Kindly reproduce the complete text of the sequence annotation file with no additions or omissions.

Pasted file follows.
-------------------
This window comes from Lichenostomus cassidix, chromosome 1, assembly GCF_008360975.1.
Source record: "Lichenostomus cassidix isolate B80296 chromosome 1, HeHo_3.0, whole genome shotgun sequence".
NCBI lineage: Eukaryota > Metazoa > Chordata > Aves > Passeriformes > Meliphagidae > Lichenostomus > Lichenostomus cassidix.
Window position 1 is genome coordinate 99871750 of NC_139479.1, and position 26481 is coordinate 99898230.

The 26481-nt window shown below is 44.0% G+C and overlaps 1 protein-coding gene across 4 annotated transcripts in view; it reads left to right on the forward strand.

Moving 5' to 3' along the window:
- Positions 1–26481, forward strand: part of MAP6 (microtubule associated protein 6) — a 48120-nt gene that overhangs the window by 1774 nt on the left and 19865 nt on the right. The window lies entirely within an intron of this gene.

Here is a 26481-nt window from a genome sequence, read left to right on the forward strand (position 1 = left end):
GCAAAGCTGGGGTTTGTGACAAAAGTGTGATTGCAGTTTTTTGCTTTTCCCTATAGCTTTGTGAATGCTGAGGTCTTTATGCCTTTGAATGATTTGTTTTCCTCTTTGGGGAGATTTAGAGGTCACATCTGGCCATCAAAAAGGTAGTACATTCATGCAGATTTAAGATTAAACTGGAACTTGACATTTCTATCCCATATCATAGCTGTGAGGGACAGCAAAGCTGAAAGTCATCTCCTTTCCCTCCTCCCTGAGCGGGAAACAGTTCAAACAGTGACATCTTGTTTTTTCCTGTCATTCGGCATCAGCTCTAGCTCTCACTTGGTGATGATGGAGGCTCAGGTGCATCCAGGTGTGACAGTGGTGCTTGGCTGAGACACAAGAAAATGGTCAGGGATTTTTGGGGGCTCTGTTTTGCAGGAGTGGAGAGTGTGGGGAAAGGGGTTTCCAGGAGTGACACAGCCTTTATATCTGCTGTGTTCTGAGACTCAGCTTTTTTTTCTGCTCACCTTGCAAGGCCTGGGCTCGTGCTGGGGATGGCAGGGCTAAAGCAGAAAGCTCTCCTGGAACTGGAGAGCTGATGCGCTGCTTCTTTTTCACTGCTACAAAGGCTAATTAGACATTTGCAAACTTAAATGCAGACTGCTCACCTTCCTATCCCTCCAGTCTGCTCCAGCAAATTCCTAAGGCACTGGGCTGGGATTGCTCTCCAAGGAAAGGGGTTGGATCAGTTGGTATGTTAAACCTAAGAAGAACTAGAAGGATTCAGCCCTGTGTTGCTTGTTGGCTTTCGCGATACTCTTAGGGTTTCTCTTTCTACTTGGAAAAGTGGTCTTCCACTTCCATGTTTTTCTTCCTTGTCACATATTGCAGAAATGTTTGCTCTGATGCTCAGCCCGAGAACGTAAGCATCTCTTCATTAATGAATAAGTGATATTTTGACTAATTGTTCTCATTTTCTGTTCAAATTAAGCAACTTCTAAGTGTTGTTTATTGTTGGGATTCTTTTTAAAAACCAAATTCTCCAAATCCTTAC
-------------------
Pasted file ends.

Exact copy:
This window comes from Lichenostomus cassidix, chromosome 1, assembly GCF_008360975.1.
Source record: "Lichenostomus cassidix isolate B80296 chromosome 1, HeHo_3.0, whole genome shotgun sequence".
NCBI lineage: Eukaryota > Metazoa > Chordata > Aves > Passeriformes > Meliphagidae > Lichenostomus > Lichenostomus cassidix.
Window position 1 is genome coordinate 99871750 of NC_139479.1, and position 26481 is coordinate 99898230.

The 26481-nt window shown below is 44.0% G+C and overlaps 1 protein-coding gene across 4 annotated transcripts in view; it reads left to right on the forward strand.

Moving 5' to 3' along the window:
- Positions 1–26481, forward strand: part of MAP6 (microtubule associated protein 6) — a 48120-nt gene that overhangs the window by 1774 nt on the left and 19865 nt on the right. The window lies entirely within an intron of this gene.

Here is a 26481-nt window from a genome sequence, read left to right on the forward strand (position 1 = left end):
GCAAAGCTGGGGTTTGTGACAAAAGTGTGATTGCAGTTTTTTGCTTTTCCCTATAGCTTTGTGAATGCTGAGGTCTTTATGCCTTTGAATGATTTGTTTTCCTCTTTGGGGAGATTTAGAGGTCACATCTGGCCATCAAAAAGGTAGTACATTCATGCAGATTTAAGATTAAACTGGAACTTGACATTTCTATCCCATATCATAGCTGTGAGGGACAGCAAAGCTGAAAGTCATCTCCTTTCCCTCCTCCCTGAGCGGGAAACAGTTCAAACAGTGACATCTTGTTTTTTCCTGTCATTCGGCATCAGCTCTAGCTCTCACTTGGTGATGATGGAGGCTCAGGTGCATCCAGGTGTGACAGTGGTGCTTGGCTGAGACACAAGAAAATGGTCAGGGATTTTTGGGGGCTCTGTTTTGCAGGAGTGGAGAGTGTGGGGAAAGGGGTTTCCAGGAGTGACACAGCCTTTATATCTGCTGTGTTCTGAGACTCAGCTTTTTTTTCTGCTCACCTTGCAAGGCCTGGGCTCGTGCTGGGGATGGCAGGGCTAAAGCAGAAAGCTCTCCTGGAACTGGAGAGCTGATGCGCTGCTTCTTTTTCACTGCTACAAAGGCTAATTAGACATTTGCAAACTTAAATGCAGACTGCTCACCTTCCTATCCCTCCAGTCTGCTCCAGCAAATTCCTAAGGCACTGGGCTGGGATTGCTCTCCAAGGAAAGGGGTTGGATCAGTTGGTATGTTAAACCTAAGAAGAACTAGAAGGATTCAGCCCTGTGTTGCTTGTTGGCTTTCGCGATACTCTTAGGGTTTCTCTTTCTACTTGGAAAAGTGGTCTTCCACTTCCATGTTTTTCTTCCTTGTCACATATTGCAGAAATGTTTGCTCTGATGCTCAGCCCGAGAACGTAAGCATCTCTTCATTAATGAATAAGTGATATTTTGACTAATTGTTCTCATTTTCTGTTCAAATTAAGCAACTTCTAAGTGTTGTTTATTGTTGGGATTCTTTTTAAAAACCAAATTCTCCAAATCCTTAC